Technology in many countries, however, is not the equivalent of the Information Superhighway and Pentium IIIs. In a region with a minimal technological infrastructure, where computers are as difficult to find as a plane flight or even hot, running water, missionaries would gladly settle for a telephone line. "In some parts of Russia, many technologies are not useful," said Rick Givens, assistant director of development. "The support infrastructure is just not there."
Givens has struggled with technological challenges on each of the seven trips he has led to Russia since 1992. In preparing for a trip, contacting the host missionaries was always difficult. "A missionary we worked with in Bryansk waited three years for a phone line to be installed in his home," Givens said. "When it was his turn, he needed about $400 to pay for the installation. Our team funded the money, which has made it easier to plan the trips."
Carolyn Koons, executive director of the Institute for Outreach Ministries and founder of Mexico Outreach, has taken more than 200,000 students south of the border to serve since 1962. In 2000 alone, more than 11,000 Azusa Pacific students and other students from throughout the U.S. and Canada will be a part of Mexico Outreach. Organizing trips like these, though just a few hundred miles away, can be as difficult as those across the world. Now, however, coordinating with missionaries is done easily via cellular phones.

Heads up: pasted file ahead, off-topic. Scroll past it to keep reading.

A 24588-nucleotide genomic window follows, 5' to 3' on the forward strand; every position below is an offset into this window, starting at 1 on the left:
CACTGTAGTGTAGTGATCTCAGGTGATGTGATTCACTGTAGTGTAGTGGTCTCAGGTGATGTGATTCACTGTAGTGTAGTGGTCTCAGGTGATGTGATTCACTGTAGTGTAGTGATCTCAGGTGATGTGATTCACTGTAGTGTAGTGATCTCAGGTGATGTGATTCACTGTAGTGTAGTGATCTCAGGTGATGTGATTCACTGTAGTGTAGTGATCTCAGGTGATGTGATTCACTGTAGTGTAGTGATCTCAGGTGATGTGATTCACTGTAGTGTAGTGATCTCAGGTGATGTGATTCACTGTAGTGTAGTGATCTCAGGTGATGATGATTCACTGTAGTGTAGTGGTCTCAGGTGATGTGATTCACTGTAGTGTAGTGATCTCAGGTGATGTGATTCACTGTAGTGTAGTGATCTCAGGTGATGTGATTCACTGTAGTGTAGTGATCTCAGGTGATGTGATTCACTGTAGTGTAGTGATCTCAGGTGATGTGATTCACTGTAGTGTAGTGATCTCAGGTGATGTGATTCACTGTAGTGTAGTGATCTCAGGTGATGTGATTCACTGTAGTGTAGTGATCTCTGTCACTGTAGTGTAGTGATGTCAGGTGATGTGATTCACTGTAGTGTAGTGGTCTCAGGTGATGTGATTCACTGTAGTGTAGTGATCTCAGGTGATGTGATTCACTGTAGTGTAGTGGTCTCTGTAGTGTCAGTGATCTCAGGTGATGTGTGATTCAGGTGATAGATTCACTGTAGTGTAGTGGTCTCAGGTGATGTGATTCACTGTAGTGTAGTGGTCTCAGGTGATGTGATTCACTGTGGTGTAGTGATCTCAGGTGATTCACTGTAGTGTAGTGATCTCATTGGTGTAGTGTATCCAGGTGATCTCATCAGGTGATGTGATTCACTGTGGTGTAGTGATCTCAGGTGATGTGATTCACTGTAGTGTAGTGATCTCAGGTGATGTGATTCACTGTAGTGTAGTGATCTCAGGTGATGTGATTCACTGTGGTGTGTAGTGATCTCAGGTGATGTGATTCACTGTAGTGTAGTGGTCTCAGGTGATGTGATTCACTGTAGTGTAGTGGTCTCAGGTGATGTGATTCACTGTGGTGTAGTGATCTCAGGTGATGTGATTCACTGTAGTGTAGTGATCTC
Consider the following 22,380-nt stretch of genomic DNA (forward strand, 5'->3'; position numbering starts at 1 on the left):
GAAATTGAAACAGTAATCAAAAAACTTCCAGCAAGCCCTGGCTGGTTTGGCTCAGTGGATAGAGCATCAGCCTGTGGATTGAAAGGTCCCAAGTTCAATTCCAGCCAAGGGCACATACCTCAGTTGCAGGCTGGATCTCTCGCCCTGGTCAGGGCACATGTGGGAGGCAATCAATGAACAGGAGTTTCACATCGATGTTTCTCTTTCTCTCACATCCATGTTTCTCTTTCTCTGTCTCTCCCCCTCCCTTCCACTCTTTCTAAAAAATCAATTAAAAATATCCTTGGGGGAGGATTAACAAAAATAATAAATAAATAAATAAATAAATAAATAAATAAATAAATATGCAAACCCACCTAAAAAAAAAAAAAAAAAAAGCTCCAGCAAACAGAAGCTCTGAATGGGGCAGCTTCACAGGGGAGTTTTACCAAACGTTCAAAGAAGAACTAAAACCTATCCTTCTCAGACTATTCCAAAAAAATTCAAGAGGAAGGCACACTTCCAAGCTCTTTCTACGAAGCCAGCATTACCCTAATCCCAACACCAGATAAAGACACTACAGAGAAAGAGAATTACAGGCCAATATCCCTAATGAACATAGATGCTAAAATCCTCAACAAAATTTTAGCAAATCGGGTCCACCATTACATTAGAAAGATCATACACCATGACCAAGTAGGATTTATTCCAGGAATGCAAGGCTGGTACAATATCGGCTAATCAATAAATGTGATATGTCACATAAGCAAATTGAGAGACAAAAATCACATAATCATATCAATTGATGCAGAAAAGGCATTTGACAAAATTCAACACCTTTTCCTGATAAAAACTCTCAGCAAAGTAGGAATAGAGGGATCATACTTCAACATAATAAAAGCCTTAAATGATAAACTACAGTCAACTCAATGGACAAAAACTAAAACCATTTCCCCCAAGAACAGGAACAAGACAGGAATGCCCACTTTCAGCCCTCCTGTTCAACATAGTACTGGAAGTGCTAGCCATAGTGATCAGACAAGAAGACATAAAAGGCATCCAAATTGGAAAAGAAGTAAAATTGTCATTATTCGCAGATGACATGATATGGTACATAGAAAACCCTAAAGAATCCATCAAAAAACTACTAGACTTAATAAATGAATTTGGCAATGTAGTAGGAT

The support technology offered to those in the mission field is astounding, with advances making the tools smaller, faster, and more efficient. Nevertheless, in an age when the latest is the greatest, prayer remains a missionary's most significant tool.
"The emails we sent home from India let our families and friends share our experience," said junior nursing major Lisa Trafecanty, member of Team India. "God used the email to give us incredible prayer support. We could feel the support from the hundreds who were back home."
Even though technology will continue to transform cultures, missionaries will continue to live in huts in the South American rainforest among unsaved natives, and street evangelists in the former Soviet Union will still hand out the "Steps to Peace with God" printed on paper. Yet, having another tool to remain accountable, communicate, and receive prayer from their constituents will only enhance missionaries' ability to follow through with Christ's command: "Therefore go and make disciples of all nations, baptizing them in the name of the Father and of the Son and of the Holy Spirit, and teaching them to obey everything I have commanded you." (Matthew 28:19-20)
Posted: October 1, 2000